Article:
Jennie Deavin, a Bournemouth hotelier, celebrated 45 years in hospitality by partying with some of her many ‘protégés.’
In the last five decades Jennie, 67, has owned five Bournemouth hotels and employed hundreds of staff.
The Marsham Court, now run by her daughter Rosie Wallace, is one of the town’s last family run hotels and was this year named Large Hotel of the Year in the Bournemouth Tourism Awards.
Yet Jennie says her biggest accomplishment has been watching many of the youngsters she employed as waitresses, doormen and bar staff go on to their own successful careers in hospitality.
She celebrated her milestone with a party at the Marsham Court in Russell-Cotes Road.
But the celebrations were tinged by sadness, as the mum-of-three has terminal cancer.
She said: “When my daughter Rosie asked me how I wanted to celebrate 45 years in the business I said, ‘A party! with those I have worked with.'”
Invitations were sent out and Jennie added, “We were amazed by how many people replied. Dozens – including one lady, Trixi Lynch who worked for us at the Bonnington, and flew in specially for the party from Dublin.
“It was very a emotional evening for me. But absolutely magical.”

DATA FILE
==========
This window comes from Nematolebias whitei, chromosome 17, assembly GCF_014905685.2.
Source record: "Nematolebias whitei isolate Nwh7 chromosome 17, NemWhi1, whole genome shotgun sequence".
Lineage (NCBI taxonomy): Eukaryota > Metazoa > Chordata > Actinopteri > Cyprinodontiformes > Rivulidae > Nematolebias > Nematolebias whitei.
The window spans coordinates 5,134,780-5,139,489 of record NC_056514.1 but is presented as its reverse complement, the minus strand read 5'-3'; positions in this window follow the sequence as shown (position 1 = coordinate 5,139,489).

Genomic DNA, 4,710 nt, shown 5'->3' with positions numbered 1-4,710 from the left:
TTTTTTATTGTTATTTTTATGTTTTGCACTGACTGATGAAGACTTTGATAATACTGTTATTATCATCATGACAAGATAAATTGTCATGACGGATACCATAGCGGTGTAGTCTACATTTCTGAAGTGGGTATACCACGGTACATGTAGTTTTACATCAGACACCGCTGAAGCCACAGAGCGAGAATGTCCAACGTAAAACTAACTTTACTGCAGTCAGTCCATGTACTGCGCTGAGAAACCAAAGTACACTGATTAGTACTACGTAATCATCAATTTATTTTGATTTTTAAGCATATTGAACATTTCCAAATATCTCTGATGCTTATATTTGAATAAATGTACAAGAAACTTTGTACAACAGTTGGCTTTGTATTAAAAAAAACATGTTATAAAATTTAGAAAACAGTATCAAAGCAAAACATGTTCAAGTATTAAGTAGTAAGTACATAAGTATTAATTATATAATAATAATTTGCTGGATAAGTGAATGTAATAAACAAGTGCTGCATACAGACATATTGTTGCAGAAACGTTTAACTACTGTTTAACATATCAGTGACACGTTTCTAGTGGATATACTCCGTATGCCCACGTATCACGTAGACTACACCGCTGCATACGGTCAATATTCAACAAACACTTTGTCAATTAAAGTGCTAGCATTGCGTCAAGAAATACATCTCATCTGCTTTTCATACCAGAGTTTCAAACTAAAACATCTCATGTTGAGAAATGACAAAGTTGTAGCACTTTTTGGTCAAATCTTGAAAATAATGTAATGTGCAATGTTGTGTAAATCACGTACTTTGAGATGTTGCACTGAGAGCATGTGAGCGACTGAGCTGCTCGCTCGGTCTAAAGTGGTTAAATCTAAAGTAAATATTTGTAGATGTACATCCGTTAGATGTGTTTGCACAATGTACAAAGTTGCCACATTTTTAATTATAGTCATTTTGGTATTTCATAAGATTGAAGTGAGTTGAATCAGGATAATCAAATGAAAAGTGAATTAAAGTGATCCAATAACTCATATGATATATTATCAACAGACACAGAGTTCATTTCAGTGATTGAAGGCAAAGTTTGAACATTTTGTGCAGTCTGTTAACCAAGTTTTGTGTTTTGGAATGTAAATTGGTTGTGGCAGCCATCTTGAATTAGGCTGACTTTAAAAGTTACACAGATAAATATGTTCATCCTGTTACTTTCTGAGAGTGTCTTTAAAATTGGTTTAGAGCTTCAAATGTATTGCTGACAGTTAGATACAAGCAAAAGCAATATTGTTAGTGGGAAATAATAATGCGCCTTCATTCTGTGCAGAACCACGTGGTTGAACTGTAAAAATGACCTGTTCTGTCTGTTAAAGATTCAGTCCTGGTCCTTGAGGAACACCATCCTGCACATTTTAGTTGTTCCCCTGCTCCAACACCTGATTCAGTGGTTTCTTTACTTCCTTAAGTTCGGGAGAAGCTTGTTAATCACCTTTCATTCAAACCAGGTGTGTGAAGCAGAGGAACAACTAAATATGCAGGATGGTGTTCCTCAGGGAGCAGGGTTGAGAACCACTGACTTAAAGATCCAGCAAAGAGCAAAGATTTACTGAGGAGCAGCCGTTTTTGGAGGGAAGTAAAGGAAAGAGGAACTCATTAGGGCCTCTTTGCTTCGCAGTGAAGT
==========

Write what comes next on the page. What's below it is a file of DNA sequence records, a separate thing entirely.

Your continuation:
Michael Begley was the Marsham Court’s first sales manager and has gone on to become MD of venuedirectory.com
He also owns a 10-bedroom boutique hotel and restaurant in the Cotswolds.
He said: “Jennie is a tour de force and I owe a great deal of my success to her.
“She taught me to be firm but fair. To try not to say: “no”, but to say: “maybe” and to encourage the young as they are the leaders of tomorrow.
“She was also famous for telling me to, ‘Tuck your shirt in Begley!'”
Rosie Burns, now 25, was given an apprenticeship at the Marsham Court in 2007 at the age of 16.
She now works for a national events firm.
She said: “I worked in the hotel restaurant from 2007- 2008 and reception from 2008-2010 and Jennie and her family supported me through my college studies.
“After I left the hotel Jennie sent me a handwritten letter thanking me for everything and telling me to “spread my wings” and be the best I could be. It meant a lot and I still have the letter now.”